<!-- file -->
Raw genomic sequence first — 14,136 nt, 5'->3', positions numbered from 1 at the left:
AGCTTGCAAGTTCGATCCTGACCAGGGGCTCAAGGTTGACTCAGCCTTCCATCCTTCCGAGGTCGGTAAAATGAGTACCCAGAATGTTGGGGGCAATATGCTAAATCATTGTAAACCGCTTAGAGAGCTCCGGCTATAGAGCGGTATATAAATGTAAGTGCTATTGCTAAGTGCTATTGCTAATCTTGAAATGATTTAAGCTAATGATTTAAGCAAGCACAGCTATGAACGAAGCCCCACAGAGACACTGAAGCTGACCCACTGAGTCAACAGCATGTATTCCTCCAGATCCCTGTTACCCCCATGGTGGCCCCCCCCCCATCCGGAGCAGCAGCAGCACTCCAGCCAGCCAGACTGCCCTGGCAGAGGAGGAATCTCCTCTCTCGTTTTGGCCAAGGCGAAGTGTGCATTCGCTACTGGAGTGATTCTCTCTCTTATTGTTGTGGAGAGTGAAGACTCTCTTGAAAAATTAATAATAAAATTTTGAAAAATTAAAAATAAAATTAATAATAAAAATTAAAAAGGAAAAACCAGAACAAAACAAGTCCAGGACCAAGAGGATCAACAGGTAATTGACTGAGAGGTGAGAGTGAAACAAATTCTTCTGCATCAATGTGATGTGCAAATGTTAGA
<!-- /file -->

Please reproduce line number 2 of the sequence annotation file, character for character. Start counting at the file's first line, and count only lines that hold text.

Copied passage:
AGCTTGCAAGTTCGATCCTGACCAGGGGCTCAAGGTTGACTCAGCCTTCCATCCTTCCGAGGTCGGTAAAATGAGTACCCAGAATGTTGGGGGCAATATGCTAAATCATTGTAAACCGCTTAGAGAGCTCCGGCTATAGAGCGGTATATAAATGTAAGTGCTATTGCTAAGTGCTATTGCTAATCTTGAAATGATTTAAGCTAATGATTTAAGCAAGCACAGCTATGAACGAAGCCCCACAGAGACACTGAAGCTGACCCACTGAGTCAACAGCATGTATTCCTCCAGATCCCTGTTACCCCCATGGTGGCCCCCCCCCCATCCGGAGCAGCAGCAGCACTCCAGCCAGCCAGACTGCCCTGGCAGAGGAGGAATCTCCTCTCTCGTTTTGGCCAAGGCGAAGTGTGCATTCGCTACTGGAGTGATTCTCTCTCTTATTGTTGTGGAGAGTGAAGACTCTCTTGAAAAATTAATAATAAAATTTTGAAAAATTAAAAATAAAATTAATAATAAAAATTAAAAAGGAAAAACCAGAACAAAACAAGTCCAGGACCAAGAGGATCAACAGGTAATTGACTGAGAGGTGAGAGTGAAACAAATTCTTCTGCATCAATGTGATGTGCAAATGTTAGA